Ms Becker asked, given the changes Delta has made in its relationship with Pinnacle since its acquisition of Mesaba, if there were any chance to renegotiate the purchase price. Mr Hunt indicated that the purchase price has been paid and the company will continue paying on the note Delta gave it to acquire Mesaba.
“What we tried to do is put in these inflection points where we have these rate adjustments so we are always driving back to the expected profitability we and Delta agreed to in the contract,” he explained, adding the largest changes were coming on the Pinnacle, not Mesaba, side. “While Mesaba operating income was down in the quarter, we expect that to change to the kind of levels we expected from the contracts we negotiated with Delta. The rate adjustment should take care of the cost pressure we had both this year and the last several years on the Pinnacle side. We’ve just been waiting to get to the point in time where we have the rate adjustment that focuses on making sure we get the profitability out of the contracts we should be having.”
Mesaba’s operating income was down from the USD2 million expected under the Delta contract on the weather which cost it USD300,000 in lost revenues in addition to the penalties imposed by Delta. Performance penalties from Delta resulting from the disastrous weather in January and February rose USD1 million to USD2.1 million in the 2011 first quarter, said Mr Hunt.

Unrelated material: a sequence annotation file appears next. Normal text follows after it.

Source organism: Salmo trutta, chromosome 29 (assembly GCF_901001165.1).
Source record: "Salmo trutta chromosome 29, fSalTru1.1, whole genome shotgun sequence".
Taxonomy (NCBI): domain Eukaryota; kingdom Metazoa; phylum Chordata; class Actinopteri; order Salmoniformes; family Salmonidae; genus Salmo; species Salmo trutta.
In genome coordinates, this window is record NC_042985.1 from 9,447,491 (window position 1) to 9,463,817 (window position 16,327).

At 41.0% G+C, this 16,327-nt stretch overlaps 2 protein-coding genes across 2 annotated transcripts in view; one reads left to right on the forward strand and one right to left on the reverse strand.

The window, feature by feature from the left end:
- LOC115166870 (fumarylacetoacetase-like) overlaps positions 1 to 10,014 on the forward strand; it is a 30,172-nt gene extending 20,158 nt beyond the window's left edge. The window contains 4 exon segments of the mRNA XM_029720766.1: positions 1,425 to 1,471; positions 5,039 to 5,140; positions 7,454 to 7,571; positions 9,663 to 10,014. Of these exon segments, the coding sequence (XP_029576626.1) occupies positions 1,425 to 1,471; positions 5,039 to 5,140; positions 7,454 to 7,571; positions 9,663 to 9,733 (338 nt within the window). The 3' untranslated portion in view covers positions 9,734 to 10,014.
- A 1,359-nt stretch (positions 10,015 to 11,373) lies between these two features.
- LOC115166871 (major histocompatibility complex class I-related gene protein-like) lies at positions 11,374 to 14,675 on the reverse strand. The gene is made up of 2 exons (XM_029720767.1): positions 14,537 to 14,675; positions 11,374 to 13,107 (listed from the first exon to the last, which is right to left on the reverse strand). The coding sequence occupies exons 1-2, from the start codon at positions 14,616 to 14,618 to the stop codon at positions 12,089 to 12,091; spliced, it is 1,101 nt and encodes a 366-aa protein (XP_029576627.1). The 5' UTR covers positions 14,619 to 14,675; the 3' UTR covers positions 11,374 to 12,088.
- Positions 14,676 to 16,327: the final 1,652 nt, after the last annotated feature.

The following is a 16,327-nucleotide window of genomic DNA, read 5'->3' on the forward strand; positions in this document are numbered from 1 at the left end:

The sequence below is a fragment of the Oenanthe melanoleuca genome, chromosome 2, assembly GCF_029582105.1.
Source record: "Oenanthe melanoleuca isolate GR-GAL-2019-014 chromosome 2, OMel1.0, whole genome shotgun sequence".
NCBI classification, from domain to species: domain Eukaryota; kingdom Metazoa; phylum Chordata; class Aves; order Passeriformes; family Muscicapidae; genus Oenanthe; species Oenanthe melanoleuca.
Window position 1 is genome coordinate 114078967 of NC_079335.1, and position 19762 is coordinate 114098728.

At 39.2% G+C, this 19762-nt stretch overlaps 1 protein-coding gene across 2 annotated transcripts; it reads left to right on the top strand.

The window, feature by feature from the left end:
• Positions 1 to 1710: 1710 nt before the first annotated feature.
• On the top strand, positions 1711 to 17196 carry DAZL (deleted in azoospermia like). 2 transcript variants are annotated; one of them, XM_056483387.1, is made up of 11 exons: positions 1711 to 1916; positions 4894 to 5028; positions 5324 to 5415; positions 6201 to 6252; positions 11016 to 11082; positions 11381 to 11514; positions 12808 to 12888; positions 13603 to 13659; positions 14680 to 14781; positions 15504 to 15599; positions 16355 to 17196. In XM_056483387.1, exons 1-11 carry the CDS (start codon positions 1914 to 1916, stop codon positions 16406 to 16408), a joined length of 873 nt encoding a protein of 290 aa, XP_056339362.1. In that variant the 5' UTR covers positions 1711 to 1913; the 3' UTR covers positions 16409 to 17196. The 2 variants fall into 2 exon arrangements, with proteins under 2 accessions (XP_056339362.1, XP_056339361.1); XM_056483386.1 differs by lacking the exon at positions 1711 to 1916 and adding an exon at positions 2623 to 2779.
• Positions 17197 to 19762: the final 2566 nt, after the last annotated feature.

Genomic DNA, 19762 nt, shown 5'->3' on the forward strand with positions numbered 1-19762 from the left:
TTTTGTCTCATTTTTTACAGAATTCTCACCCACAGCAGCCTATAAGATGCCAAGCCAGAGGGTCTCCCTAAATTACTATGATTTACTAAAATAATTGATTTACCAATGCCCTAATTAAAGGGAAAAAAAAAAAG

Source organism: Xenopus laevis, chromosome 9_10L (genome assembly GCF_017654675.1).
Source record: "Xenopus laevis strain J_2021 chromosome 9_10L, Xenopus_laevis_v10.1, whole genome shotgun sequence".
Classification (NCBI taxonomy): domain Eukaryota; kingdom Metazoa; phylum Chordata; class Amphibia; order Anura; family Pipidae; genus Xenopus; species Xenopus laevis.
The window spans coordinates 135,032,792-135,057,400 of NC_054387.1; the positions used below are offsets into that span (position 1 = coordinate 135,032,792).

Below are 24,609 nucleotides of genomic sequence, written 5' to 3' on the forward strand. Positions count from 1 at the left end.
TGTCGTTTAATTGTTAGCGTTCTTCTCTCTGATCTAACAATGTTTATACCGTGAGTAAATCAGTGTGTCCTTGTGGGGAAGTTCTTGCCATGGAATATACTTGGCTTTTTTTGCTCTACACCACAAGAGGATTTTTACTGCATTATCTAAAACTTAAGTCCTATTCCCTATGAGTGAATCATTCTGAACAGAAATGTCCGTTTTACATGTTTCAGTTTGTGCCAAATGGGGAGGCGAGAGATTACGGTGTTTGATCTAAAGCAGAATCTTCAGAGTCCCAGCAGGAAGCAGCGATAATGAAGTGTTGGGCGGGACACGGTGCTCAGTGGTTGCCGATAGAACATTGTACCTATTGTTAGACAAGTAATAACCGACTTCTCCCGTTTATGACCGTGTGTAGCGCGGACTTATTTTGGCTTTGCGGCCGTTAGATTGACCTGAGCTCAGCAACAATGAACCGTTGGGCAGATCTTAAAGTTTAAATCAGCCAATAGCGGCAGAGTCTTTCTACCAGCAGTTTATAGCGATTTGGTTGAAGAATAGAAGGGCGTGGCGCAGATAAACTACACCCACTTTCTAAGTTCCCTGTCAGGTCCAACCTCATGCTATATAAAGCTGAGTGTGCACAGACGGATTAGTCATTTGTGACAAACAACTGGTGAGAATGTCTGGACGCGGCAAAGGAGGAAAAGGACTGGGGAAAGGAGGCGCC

Pinnacle was also asked about how it would fare in the recently announced cutbacks Delta is making at Memphis. The cost of moving assets and crews around increase costs pressure as was seen with SkyWest when it had to do the same with United when it replaced ExpressJet’s Embraer 145s with CJR 700s at Houston which cost the airline USD10.6 million in crew training and other reallocation costs which it will try to retrieve from United.
Mr Hunt acknowledged there have been a lot of changes in the past year with Delta including changes in the network, shifting between hubs, growth in the New York area with CRJ fly, something it did not have in the past.
“The information we are getting from Delta on additional shifting of capacity to other places does cause cost pressure when pilot productivity goes down,” he said. “Pilot costs are actually up about USD3 million but only two thirds of that is associated with the contract. The rest is productivity. As we get more spread out around the Delta network and its less focused on Memphis, Minneapolis and Detroit, costs are driven up. We still have to have line maintenance and an overnight facility. The more spread out you are the higher the costs. The good news is we continue to make adjustments so it will all be captured in the rate adjustment and should return us to our normalized margins.”
While Delta’s moves on its regionals are only the most visible to date, it is likely that the merger of United and Continental will have a larger impact on regionals than was thought. Indeed, regionals have been able to provide little visibility to the affect of the merger on the express operations. What we have seen is the merged company trying to get around Continental’s scope clause as it attempted to put 70-seat regional jets in Newark. While it received push back from pilots there, the company clearly made an end run around scope by using codeshare to put SkyWest’s CRJ 700s in Houston.
What is also clear is that regionals are the ones caught between the warring factions whether it be pilot scope or major carriers playing their regional partners off against each other. This makes for very uncertain times for the sector as they try to navigate their way to a profitable future. They are quickly becoming a flash point in the jockeying between majors as well as their pilots.